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State v. Griggs


July 21, 2009


On appeal from Superior Court of New Jersey, Law Division, Union County, Indictment No. 07-01-0016.

Per curiam.


Submitted June 2, 2009

Before Judges Fuentes and Chambers.

By leave granted, the State appeals from the order of the Law Division, Criminal Part, suppressing an incriminating statement defendant Abdul Griggs gave to the police concerning his involvement in the murder of John Zephirin, after the interrogating officers assured him that the equipment recording the interrogation had been turned off pursuant to defendant's explicit request. It is not disputed that defendant was in police custody at the time he gave these statements, and that he had agreed to respond to the officers' questions after being informed of his constitutional rights under Miranda,*fn1 and thereafter waived those rights.

After conducting an evidentiary hearing, the trial court granted defendant's motion to suppress his statements. Relying on State v. Pillar, 359 N.J. Super. 249 (App. Div.), certif. denied, 177 N.J. 572 (2003), Judge Moynihan found that the interrogating officers violated defendant's right to not have his statements electronically recorded in any form. In so holding, Judge Moynihan found unavailing the officers' attempt at obfuscating defendant's direct and explicit request to speak "off the record," by asking him: "you want the video off," to which defendant responded "I want it off." Judge Moynihan concluded that the officers' decision to merely turn off only the video part of the equipment, leaving the audio section fully operational, violated defendant's rights under Pillar.

After reviewing the record developed before the trial court, and in light of prevailing legal standards, we affirm substantially for the reasons expressed by Judge Moynihan in his oral opinion delivered from the bench on April 7, 2009. We add only the following brief comments.

The salient facts are undisputed. On August 3, 2006, defendant was taken into custody by City of Elizabeth police offices, as a suspect in the murder of a man named John Zephirin. According to the State, defendant gave a statement that day after being informed of and thereafter waiving his rights under Miranda. The following day, defendant was again interrogated by the police. This time, however, the interrogation was conducted by Detective George Jimenez, of the Union County Prosecutor's Office, Homicide Task Force, and Elizabeth Police Department Detective Thomas Koczur.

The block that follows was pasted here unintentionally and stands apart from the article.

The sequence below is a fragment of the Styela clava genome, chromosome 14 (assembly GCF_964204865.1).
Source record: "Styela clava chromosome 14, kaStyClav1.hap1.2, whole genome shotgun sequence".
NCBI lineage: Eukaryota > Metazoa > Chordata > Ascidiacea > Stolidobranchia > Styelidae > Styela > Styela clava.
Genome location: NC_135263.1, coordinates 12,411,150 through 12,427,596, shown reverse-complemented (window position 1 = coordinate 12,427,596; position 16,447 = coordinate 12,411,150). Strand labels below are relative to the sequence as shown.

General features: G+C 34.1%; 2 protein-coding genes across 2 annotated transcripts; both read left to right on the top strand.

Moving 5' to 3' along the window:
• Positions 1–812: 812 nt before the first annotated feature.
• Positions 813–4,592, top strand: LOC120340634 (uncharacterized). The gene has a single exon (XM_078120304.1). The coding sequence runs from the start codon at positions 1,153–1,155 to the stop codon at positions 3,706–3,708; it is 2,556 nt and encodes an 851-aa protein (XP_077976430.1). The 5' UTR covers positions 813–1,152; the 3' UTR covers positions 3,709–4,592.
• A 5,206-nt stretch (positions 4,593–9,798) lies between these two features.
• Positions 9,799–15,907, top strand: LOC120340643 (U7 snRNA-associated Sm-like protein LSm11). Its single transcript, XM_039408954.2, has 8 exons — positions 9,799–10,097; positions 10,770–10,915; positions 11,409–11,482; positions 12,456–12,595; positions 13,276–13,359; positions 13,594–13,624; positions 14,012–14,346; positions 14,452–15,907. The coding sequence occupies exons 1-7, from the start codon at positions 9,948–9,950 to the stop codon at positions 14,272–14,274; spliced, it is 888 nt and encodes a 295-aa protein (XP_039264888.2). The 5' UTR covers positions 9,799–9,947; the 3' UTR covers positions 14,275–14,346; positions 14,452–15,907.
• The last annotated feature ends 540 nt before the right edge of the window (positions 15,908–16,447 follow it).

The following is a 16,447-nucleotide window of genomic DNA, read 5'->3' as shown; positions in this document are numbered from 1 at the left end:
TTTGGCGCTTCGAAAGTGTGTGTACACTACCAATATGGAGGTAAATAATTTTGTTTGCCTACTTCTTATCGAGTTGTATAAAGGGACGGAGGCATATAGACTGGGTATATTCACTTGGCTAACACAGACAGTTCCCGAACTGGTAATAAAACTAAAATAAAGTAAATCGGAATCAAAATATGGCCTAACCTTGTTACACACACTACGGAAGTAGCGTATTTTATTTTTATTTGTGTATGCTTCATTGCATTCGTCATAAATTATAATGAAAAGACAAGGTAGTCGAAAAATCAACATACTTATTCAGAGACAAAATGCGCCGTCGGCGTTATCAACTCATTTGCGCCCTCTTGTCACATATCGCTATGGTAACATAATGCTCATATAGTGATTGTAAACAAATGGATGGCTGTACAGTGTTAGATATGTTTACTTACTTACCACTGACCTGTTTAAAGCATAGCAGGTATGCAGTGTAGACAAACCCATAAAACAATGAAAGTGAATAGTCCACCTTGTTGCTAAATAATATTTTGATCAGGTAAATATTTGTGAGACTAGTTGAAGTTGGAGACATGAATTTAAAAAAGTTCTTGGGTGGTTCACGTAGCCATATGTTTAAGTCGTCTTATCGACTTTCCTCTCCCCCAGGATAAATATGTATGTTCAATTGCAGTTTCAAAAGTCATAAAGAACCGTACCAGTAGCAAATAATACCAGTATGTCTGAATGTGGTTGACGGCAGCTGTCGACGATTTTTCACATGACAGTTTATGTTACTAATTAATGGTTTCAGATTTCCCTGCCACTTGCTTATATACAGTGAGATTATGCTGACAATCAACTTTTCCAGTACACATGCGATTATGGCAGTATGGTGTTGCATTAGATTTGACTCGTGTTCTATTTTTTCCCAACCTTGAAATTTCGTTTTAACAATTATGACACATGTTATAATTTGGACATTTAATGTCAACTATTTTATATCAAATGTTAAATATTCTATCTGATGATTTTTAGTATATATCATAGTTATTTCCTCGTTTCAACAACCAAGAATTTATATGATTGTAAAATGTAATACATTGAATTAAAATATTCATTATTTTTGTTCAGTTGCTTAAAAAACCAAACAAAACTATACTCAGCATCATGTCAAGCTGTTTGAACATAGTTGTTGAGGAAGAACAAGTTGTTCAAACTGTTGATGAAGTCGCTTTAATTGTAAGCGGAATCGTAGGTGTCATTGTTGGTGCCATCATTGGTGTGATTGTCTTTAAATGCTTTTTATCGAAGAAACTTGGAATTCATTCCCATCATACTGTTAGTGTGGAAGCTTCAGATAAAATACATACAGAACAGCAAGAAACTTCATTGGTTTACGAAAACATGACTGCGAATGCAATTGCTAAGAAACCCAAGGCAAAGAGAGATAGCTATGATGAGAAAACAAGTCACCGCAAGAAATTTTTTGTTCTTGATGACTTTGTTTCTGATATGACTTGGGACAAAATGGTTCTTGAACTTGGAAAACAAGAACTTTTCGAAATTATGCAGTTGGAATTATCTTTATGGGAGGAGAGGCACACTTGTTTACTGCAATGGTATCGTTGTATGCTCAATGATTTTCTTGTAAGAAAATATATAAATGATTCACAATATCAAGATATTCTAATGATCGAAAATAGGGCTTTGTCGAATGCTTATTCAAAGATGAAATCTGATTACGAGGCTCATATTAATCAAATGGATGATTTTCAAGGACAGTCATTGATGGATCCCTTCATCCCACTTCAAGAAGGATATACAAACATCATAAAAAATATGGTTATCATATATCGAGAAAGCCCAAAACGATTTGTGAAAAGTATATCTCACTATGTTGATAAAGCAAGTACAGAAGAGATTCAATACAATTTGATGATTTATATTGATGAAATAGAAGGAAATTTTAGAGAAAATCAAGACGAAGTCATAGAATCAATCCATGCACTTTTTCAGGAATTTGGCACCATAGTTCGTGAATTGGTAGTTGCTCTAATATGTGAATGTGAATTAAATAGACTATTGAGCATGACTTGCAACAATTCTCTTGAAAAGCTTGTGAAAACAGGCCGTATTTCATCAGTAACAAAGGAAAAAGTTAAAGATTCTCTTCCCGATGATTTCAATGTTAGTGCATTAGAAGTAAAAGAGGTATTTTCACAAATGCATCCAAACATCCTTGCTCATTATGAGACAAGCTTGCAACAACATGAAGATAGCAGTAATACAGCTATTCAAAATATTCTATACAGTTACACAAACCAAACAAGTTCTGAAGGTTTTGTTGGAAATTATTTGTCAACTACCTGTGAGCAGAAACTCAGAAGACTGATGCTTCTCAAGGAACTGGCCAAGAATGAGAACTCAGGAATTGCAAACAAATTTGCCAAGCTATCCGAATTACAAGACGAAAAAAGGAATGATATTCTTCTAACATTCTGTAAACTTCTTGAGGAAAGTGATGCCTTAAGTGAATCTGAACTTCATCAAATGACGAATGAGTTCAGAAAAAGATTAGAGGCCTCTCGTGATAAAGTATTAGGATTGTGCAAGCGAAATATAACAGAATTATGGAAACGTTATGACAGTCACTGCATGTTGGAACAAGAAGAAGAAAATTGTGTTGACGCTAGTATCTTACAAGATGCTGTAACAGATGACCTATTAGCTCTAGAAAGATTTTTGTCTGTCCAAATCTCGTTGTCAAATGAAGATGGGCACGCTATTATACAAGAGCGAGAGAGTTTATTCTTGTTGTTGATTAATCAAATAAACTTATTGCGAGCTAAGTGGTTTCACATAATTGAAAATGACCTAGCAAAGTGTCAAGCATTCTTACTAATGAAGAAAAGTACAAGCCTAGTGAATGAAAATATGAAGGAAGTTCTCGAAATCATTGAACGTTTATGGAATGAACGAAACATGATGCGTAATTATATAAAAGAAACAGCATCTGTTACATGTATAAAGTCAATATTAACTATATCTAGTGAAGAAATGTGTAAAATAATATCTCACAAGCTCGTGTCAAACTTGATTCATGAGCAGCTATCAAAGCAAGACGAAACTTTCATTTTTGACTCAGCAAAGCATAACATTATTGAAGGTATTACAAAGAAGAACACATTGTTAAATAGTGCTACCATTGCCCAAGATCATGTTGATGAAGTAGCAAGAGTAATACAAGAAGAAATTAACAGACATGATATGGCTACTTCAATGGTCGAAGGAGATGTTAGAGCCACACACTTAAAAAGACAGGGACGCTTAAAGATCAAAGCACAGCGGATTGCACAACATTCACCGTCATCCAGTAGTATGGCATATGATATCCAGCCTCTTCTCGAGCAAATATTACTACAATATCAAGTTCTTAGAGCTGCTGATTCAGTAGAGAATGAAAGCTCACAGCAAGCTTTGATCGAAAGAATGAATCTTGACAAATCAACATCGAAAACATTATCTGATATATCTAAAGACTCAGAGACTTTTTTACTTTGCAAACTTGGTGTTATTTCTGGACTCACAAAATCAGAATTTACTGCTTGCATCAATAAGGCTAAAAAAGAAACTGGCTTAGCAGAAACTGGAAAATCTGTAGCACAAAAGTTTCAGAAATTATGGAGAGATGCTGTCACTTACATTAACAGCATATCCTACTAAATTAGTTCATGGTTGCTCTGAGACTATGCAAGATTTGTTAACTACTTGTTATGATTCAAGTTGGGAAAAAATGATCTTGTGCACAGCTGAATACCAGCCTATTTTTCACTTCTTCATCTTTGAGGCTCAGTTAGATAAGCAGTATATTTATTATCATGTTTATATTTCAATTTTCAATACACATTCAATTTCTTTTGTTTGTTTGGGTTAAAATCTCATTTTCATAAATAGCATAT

The room where defendant was questioned by the police was equipped with an electronic DVD recording device, that records both audio and/or video, and a backup audio-only system. After again obtaining defendant's written waiver of his rights under Miranda, the two detectives began their interrogation, with the DVD video/audio recording system in operation.

At the suppression hearing, the Assistant Prosecutor asked Detective Jimenez the following questions:

Q: At some point during -- after you had advised the defendant of his Constitutional Rights, did the defendant indicate that he wanted to be -- that he did not want to be recorded anymore?


Q: Did you guys attempt to clarify what he meant by that?

DET. JIMENEZ: Detective Koczur asked him, 'Video'? And he said, 'Yeah, video.'

Q: And did you turn off the video, at that point?


Detective Jimenez then testified that, consistent with the policy of the Union County Prosecutor's Office, the audio part of the equipment continued to operate after the video part was turned off.

Defendant testified at the suppression hearing. He reiterated what is reflected in the audio and video recordings of the interrogation. The written transcript of the electronic record shows the following colloquy between defendant and the interrogating officer:

DEFENDANT: Take me off the record and let's talk like men.

DET. KOCZUR: Take you where?

DEFENDANT: Take me off the record. I know ya'll recording this.

DET. KOCZUR: Umm humm. You're right. You want the video off?

DEFENDANT: I want it off.

DET. KOCZUR: You want the video off?


DET. KOCZUR: Ok. Stand by.


As this exchange clearly shows, Detective Koczur's ostensible clarification of defendant's straight forward request to "take [him] off [the] record," was a mere subterfuge, intended to thwart defendant's right under Miranda not to have his statements electronically recorded. In Pillar, supra, we suppressed a statement given by the defendant tainted by the interrogating officer's disregard of the defendant's request to speak off the record. 359 N.J. Super. at 258. Judge Weissbard gave the following explanation for the need to suppress statements obtained in violation of a defendant's explicit request to speak off the record:

A police officer cannot directly contradict, out of one side of his mouth, the Miranda warnings just given out of the other. An acquiescence to hear an "off-the-record" statement from a suspect, which the officer ought to know cannot be "off-the-record," totally undermines and eviscerates the Miranda warnings, at least with respect to a statement made, as here, in immediate and direct response to the misleading assurance. [Ibid.] We reached a similar result in State v. Fletcher, 380 N.J. Super. 80, 82 (App. Div. 2005).

Against these legal principles, we are satisfied that Judge Moynihan correctly suppressed the incriminating statement defendant gave to the interrogating officers on August 4, 2006.


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